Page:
But like previous rulings in other states, the decision shows that “while the Supreme Court may be having a problem figuring out when maps go too far, lower courts and state courts really aren’t,” said Michael Li, senior redistricting counsel for the Brennan Center for Justice at the New York University School of Law.
The fact this was a unanimous decision “is a really strong signal that they didn’t want to be partisan," Li said. "And it’s a really strong message to the Supreme Court that this is not an issue about party, this is really an issue about the rule of law.”
If it stands, the Michigan order will give the Republican-led Legislature until Aug. 1 to draw new legislative and congressional maps that are approved by Democratic Gov. Gretchen Whitmer. While many other border districts would likely be impacted, the ruling requires new lines for the following districts deemed unconstitutional.
- Congressional districts: 1, 4, 5, 7–12
- State Senate districts: 8, 10–12, 14, 18, 22, 27, 32, 36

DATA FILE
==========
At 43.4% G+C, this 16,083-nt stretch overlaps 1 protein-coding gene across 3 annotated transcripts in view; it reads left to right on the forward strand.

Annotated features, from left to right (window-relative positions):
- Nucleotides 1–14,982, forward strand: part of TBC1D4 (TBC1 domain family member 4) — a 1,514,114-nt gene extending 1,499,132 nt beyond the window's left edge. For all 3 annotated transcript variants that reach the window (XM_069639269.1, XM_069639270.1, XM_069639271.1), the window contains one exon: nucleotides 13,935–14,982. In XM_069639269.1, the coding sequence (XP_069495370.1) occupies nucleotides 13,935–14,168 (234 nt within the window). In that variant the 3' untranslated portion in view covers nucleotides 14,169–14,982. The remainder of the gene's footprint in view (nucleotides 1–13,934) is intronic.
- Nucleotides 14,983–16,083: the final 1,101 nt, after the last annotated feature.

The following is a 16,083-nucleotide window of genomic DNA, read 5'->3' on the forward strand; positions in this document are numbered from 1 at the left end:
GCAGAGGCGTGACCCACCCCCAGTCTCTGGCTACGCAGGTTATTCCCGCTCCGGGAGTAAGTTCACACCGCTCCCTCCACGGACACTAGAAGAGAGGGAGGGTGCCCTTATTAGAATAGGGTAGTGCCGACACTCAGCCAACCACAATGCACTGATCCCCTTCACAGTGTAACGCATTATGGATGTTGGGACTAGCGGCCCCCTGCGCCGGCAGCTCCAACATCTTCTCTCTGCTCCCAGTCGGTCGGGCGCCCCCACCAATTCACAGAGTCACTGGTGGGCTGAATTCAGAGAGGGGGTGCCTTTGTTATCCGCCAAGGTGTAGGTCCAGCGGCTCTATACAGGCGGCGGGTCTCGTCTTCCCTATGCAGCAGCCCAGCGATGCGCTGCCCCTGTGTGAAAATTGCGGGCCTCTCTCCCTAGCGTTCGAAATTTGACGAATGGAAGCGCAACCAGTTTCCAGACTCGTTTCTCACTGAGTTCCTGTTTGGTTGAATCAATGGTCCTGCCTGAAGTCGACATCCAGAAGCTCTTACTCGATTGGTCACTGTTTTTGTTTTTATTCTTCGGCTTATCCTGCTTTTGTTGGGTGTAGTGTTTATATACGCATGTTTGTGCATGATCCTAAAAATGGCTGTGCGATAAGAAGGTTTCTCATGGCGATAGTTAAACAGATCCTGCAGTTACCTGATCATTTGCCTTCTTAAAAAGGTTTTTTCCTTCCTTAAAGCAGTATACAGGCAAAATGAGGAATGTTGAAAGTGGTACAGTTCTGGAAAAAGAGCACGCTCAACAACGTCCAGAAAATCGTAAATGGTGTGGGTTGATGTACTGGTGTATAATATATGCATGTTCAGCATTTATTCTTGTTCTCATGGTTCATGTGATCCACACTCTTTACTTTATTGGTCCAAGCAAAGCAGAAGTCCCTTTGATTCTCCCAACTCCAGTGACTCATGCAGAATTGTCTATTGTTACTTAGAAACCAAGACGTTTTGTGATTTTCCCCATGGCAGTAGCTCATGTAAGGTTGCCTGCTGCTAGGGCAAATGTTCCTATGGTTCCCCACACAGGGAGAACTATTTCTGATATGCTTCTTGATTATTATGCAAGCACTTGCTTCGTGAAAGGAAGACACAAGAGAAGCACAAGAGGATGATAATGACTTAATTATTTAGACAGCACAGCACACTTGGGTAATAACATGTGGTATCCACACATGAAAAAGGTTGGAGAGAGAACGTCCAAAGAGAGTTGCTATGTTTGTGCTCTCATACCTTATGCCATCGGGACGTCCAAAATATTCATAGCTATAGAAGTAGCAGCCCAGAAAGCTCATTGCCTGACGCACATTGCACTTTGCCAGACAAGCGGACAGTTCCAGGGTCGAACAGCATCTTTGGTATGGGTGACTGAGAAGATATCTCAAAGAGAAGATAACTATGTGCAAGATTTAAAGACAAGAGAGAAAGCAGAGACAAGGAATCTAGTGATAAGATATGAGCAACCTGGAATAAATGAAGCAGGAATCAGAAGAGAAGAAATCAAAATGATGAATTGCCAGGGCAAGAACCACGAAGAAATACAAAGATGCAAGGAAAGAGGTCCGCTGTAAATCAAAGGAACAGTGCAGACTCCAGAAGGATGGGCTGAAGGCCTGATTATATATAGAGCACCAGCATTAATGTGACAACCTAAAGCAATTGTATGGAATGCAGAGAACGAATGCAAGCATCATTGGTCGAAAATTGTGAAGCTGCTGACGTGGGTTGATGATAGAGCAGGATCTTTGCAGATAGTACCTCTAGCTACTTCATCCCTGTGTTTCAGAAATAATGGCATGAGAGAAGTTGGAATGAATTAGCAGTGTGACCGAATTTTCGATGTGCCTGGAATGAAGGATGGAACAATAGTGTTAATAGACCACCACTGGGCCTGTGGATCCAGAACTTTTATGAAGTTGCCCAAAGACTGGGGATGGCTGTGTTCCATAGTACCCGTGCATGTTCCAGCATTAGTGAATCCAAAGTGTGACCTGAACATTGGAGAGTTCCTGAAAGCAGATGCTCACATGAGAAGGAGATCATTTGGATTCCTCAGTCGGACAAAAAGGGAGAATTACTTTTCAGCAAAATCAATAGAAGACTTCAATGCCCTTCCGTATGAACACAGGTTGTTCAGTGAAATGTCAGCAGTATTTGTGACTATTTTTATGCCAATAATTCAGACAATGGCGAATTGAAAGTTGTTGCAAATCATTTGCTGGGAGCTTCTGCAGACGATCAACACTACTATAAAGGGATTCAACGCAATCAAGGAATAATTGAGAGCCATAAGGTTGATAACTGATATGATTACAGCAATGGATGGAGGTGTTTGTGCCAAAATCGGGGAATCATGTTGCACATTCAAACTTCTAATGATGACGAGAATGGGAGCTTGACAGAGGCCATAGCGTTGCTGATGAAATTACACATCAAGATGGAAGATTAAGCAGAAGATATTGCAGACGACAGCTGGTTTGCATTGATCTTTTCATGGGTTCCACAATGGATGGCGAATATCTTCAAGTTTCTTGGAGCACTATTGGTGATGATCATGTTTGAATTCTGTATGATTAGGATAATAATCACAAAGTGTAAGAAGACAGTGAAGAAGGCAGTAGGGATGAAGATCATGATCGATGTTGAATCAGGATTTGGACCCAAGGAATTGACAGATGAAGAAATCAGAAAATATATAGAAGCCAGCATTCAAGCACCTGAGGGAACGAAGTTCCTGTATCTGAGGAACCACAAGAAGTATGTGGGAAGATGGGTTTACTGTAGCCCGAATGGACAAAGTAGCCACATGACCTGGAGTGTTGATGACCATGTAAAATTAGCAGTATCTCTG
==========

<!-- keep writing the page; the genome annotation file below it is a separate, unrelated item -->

- State House districts: 24, 32, 51, 52, 55, 60, 62 63, 75, 76, 83, 91, 92, 94, 95
Shirkey, R-Clarklake, said Thursday the chamber is "reviewing the details of the ruling and will file an appeal to the U.S. Supreme Court" but "will prepare to comply with this most recent ruling while we await the outcome of the appeal."
The High Court "will be ruling in the coming months on the exact issue at play here," said attorney Charlie Spies, who is representing Republicans in the Michigan case. "We will likely seek a stay and urge caution in drawing conclusions from this opinion, which we believe is at odds with where the Supreme Court will end up.”
The Michigan order would require special elections for state Senate seats in 2020, cutting short four-year terms for current lawmakers who won election in 2018.